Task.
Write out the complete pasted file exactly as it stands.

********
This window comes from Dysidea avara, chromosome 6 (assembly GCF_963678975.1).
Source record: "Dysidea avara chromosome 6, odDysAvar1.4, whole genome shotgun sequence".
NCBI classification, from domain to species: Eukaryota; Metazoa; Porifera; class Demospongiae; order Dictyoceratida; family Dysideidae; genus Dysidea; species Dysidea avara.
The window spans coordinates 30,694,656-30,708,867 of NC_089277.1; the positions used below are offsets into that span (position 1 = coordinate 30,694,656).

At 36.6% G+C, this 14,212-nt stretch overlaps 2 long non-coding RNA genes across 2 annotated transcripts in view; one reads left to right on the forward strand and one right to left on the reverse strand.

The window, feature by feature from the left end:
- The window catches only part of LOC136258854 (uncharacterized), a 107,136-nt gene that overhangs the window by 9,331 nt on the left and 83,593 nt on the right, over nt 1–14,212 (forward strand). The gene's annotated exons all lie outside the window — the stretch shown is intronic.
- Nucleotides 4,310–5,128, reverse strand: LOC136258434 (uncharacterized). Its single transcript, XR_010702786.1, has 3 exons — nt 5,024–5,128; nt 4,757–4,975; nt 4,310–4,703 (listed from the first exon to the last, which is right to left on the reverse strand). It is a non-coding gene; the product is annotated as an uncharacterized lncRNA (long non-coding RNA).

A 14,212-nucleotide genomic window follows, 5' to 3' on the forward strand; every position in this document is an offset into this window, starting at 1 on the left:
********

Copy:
This window comes from Dysidea avara, chromosome 6 (assembly GCF_963678975.1).
Source record: "Dysidea avara chromosome 6, odDysAvar1.4, whole genome shotgun sequence".
NCBI classification, from domain to species: Eukaryota; Metazoa; Porifera; class Demospongiae; order Dictyoceratida; family Dysideidae; genus Dysidea; species Dysidea avara.
The window spans coordinates 30,694,656-30,708,867 of NC_089277.1; the positions used below are offsets into that span (position 1 = coordinate 30,694,656).

At 36.6% G+C, this 14,212-nt stretch overlaps 2 long non-coding RNA genes across 2 annotated transcripts in view; one reads left to right on the forward strand and one right to left on the reverse strand.

The window, feature by feature from the left end:
- The window catches only part of LOC136258854 (uncharacterized), a 107,136-nt gene that overhangs the window by 9,331 nt on the left and 83,593 nt on the right, over nt 1–14,212 (forward strand). The gene's annotated exons all lie outside the window — the stretch shown is intronic.
- Nucleotides 4,310–5,128, reverse strand: LOC136258434 (uncharacterized). Its single transcript, XR_010702786.1, has 3 exons — nt 5,024–5,128; nt 4,757–4,975; nt 4,310–4,703 (listed from the first exon to the last, which is right to left on the reverse strand). It is a non-coding gene; the product is annotated as an uncharacterized lncRNA (long non-coding RNA).

A 14,212-nucleotide genomic window follows, 5' to 3' on the forward strand; every position in this document is an offset into this window, starting at 1 on the left: